Inside Tucson Business reports Journal Broadcast Group and its KGUN-TV (ABC) is being sued by former SM Adam Johnston who says his employment was wrongfully terminated after uncovering the station was violating federal rules on political advertising. So far Journal has not filed a response.
The suit seeks unspecified damages on its claims including wrongful termination, retaliation and defamation. Johnston now lives in Austin. The lawsuit maintains Johnston, who came from WMAQ-TV (NBCU) Chicago in April 2007, found numerous difficulties when he arrived at KGUN, including the GM, Andrew Stewart, had left just two weeks earlier, said the story.
“But what got Johnston sideways with management was his discovery of a confidential agreement that KGUN had sold commercial ad time during the 2006 election season to Sam Levitz Furniture stores at rates that were below what was sold to political candidates,” said the paper.
That would be a violation of the FCC’s rules requiring candidates be given the opportunity to buy spots at the lowest rates given to its most favored advertiser within 45 days preceding a primary election or 60 days preceding a general election. As a result the lawsuit says candidates, including those running for U.S. Senator and Arizona governor that year, “were systematically overcharged by at least $1.5 million for television advertising alone, with additional amounts for radio (Journal owns KGMG-FM, KQTH-FM, KMXZ-FM and KRRN-AM in Tucson) advertising.”
The Journal Broadcast Group stations did this, according to the suit “in an effort to maintain its lucrative relationship with Levitz, a major commercial advertiser on both television and radio, and other large accounts.”
The root of the problem, Johnston’s suit argues, is that KGUN was using an ad rate card based on a grid system instead of a one-rate system he wanted to use. Under the grid system, there might be four or five different rates for a particular commercial break, with lower rates subjecting the advertiser to a higher potential for being “bumped” out by another advertiser willing to pay a higher rate.
The one-rate system doesn’t include any probability levels for pre-emption. Instead, if a situation arises where more commercials are sold than are available for a particular time slot, the advertiser paying the lowest rate is always pre-empted. Under this scenario, political advertisers are given the option of either staying at the lowest rate or paying a higher rate to assure their commercial airs.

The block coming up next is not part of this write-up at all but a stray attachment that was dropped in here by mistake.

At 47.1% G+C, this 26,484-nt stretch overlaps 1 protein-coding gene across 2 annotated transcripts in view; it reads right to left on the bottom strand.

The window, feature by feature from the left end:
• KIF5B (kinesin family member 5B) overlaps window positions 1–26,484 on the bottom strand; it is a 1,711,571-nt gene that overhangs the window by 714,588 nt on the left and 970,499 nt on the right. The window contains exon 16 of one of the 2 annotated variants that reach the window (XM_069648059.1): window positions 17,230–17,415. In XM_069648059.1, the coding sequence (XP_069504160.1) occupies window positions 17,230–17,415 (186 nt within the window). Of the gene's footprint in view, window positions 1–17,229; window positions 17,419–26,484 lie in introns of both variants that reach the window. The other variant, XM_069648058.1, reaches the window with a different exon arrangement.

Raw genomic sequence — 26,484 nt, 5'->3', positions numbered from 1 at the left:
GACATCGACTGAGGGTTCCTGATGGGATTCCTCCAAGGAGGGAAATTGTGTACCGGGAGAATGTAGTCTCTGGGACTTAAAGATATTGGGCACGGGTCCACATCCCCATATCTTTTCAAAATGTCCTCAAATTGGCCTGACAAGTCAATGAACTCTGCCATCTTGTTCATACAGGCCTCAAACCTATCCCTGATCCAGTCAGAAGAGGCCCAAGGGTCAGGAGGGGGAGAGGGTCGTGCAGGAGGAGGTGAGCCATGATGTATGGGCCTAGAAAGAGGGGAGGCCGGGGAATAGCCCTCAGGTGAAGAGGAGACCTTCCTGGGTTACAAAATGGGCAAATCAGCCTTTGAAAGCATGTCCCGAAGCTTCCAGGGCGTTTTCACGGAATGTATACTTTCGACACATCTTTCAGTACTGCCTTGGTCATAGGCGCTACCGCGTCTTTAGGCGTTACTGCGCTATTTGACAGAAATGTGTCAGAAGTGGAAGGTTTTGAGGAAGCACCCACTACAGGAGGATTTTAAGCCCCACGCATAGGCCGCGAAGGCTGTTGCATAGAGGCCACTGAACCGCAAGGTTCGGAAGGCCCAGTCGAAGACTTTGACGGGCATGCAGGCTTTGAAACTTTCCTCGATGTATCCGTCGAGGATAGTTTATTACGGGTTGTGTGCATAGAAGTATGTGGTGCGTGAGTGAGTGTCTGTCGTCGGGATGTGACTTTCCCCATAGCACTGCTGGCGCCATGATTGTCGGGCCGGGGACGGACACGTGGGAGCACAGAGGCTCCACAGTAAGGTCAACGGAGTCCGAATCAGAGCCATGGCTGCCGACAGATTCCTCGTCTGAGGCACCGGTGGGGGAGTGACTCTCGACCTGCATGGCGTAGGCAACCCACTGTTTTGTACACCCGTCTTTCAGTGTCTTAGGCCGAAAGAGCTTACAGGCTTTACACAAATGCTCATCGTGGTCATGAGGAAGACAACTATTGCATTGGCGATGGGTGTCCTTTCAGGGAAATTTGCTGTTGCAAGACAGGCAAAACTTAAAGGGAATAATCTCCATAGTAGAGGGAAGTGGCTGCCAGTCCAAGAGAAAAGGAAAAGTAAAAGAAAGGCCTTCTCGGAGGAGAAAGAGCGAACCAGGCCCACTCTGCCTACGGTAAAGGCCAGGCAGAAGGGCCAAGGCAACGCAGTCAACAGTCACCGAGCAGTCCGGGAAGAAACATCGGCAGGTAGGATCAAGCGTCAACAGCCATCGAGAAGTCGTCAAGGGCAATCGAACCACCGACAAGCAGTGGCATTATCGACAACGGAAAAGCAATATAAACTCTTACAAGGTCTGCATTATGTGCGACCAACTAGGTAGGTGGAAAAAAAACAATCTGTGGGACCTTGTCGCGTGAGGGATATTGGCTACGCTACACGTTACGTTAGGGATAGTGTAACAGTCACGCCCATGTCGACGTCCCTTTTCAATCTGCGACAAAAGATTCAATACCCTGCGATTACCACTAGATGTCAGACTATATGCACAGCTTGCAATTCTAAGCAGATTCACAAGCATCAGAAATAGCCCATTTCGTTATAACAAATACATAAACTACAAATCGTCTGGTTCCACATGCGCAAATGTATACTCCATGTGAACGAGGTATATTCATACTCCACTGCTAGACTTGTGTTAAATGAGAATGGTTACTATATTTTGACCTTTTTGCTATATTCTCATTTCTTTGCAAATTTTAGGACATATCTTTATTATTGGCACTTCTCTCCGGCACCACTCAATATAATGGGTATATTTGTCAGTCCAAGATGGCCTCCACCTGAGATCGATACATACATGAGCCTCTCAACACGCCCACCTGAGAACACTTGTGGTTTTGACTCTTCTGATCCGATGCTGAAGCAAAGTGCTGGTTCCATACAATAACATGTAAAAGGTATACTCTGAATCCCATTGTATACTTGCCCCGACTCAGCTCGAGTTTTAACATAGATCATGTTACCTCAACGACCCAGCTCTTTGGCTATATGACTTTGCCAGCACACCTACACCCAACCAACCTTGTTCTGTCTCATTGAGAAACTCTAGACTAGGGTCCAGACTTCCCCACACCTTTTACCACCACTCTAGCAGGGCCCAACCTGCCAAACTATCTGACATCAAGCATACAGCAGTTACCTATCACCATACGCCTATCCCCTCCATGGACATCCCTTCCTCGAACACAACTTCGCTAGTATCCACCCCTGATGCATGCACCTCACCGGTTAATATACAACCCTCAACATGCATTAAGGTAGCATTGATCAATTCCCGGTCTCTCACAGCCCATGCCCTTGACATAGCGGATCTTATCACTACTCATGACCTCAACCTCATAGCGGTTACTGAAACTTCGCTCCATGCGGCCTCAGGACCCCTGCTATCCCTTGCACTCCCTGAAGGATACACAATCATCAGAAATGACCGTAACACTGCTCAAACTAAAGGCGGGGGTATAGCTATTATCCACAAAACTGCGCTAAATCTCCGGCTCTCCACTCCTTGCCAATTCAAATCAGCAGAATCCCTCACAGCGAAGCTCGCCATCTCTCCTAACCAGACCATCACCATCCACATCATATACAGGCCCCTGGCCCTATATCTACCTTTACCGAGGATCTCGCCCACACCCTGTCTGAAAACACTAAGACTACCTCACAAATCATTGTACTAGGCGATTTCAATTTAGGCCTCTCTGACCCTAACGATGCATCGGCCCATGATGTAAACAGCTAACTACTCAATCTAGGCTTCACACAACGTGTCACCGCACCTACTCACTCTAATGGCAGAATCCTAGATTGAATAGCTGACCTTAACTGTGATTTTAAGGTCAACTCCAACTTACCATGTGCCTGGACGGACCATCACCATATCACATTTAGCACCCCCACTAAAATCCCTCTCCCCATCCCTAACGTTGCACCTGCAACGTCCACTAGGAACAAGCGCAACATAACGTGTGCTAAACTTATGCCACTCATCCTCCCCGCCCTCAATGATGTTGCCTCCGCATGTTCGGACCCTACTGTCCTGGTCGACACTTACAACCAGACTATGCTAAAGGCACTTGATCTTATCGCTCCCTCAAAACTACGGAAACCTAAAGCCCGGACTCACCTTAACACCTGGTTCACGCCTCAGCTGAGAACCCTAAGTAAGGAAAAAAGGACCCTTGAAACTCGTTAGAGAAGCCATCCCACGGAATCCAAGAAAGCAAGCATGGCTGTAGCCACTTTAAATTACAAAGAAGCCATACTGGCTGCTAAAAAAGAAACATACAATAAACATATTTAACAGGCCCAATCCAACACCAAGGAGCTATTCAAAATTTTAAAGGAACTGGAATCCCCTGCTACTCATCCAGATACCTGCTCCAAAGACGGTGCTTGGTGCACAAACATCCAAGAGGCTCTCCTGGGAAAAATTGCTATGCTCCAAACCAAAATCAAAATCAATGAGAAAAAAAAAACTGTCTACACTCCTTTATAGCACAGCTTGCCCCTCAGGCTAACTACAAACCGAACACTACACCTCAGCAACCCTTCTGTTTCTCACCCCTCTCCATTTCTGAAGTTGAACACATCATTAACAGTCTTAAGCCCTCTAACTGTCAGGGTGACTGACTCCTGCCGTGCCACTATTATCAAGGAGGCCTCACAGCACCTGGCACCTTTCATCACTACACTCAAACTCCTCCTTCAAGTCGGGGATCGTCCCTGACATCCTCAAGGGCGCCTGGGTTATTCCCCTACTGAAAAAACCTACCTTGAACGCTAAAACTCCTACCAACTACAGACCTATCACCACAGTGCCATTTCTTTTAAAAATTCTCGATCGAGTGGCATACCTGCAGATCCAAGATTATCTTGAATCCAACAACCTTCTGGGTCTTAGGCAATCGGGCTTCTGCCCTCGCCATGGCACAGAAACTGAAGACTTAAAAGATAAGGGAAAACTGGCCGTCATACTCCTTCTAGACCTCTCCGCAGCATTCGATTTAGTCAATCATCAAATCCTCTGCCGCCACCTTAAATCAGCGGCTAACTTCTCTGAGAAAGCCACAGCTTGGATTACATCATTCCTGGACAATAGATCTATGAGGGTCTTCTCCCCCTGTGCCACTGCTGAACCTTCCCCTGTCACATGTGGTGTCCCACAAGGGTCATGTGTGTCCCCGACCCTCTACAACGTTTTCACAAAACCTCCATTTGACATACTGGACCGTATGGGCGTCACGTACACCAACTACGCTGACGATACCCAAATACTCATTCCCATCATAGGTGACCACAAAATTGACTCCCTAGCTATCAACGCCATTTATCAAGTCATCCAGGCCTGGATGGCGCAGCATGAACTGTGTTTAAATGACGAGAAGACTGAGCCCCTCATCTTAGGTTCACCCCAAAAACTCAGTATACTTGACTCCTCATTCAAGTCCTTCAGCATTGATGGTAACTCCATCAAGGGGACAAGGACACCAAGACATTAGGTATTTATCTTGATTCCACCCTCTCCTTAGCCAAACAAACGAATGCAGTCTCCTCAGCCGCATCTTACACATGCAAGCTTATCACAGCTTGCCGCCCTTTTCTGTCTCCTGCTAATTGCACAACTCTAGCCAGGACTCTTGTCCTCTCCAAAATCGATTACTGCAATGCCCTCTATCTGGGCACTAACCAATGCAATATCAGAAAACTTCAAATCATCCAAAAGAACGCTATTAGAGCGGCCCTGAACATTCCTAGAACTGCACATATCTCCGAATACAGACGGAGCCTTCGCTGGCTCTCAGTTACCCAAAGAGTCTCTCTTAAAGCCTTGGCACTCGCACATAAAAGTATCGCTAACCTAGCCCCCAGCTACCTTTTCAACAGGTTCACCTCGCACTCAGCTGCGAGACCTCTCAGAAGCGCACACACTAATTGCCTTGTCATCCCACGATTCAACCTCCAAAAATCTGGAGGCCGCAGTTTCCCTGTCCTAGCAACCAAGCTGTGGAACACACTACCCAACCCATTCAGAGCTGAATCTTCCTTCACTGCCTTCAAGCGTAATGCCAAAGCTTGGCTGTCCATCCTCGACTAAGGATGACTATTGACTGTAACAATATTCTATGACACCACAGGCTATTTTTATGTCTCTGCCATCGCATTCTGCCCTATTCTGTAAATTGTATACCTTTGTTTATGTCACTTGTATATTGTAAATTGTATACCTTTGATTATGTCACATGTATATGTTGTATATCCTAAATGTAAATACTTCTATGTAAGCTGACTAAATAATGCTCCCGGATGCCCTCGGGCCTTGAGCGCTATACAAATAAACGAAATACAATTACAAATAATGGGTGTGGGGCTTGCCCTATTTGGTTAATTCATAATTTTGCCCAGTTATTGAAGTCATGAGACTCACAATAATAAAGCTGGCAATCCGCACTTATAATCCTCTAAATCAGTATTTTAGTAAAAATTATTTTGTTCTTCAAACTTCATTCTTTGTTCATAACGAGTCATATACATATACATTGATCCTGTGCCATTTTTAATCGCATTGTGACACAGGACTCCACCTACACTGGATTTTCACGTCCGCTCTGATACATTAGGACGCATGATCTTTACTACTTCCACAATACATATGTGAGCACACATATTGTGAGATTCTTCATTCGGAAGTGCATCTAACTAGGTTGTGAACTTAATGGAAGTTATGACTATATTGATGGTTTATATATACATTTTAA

“While the grid system can be properly used in compliance with the law, it is easier to conceal any illegalities under that system,” the suit maintains. “For example, if a station did not adhere to the pre-emption guidelines on its rate card, it might allow a favored commercial advertiser to pay low rates for the lowest class of ads (which should be subject to the highest probability of pre-emption).”
After consulting with high-ranking Journal Broadcast execs, Johnston’s suit said it was agreed KGUN needed to negotiate a new contract with Levitz to bring the station into compliance. But the lawsuit says Levitz’ buyer, Kathi Levitz, refused to renegotiate or give up her favored status of not having her commercials pre-empted. She also objected to disclosure of her rates to political clients.
After obtaining the approval of Journal’s president and chief lawyer, Johnston informed Levitz that KGUN could not continue to accept advertising in violation of FCC rules. As a result, Levitz pulled its advertising from KGUN and said it would not return until Johnston was terminated.
In October 2007 when Julie Brinks arrived as KGUN’s new GM, the suit says she told Johnston to stop his plans to switch to the one-rate pricing policy and develop a “realigned” grid system. He said the realigned system was never implemented by the station’s traffic department, which worked under the supervision of the GM, not him.
In his May 2008 performance review, Johnston’s suit says Brinks criticized him for not implementing his revised pricing plan. She also reiterated KGUN would not go to a one-rate system because “it exposed us to risk and was not acceptable.” The lawsuit says Brinks did not specify the risk.
Johnston says his employment was terminated shortly after that performance review.
The lawsuit maintains the termination was in retaliation for his “whistle-blowing of KGUN’s illegal activities, his refusal to engage in such illegal activities and his refusal to allow the station to engage in illegal activities” and to get Levitz back on the air as an advertiser.
Levitz has returned as an advertiser on KGUN, the suit says.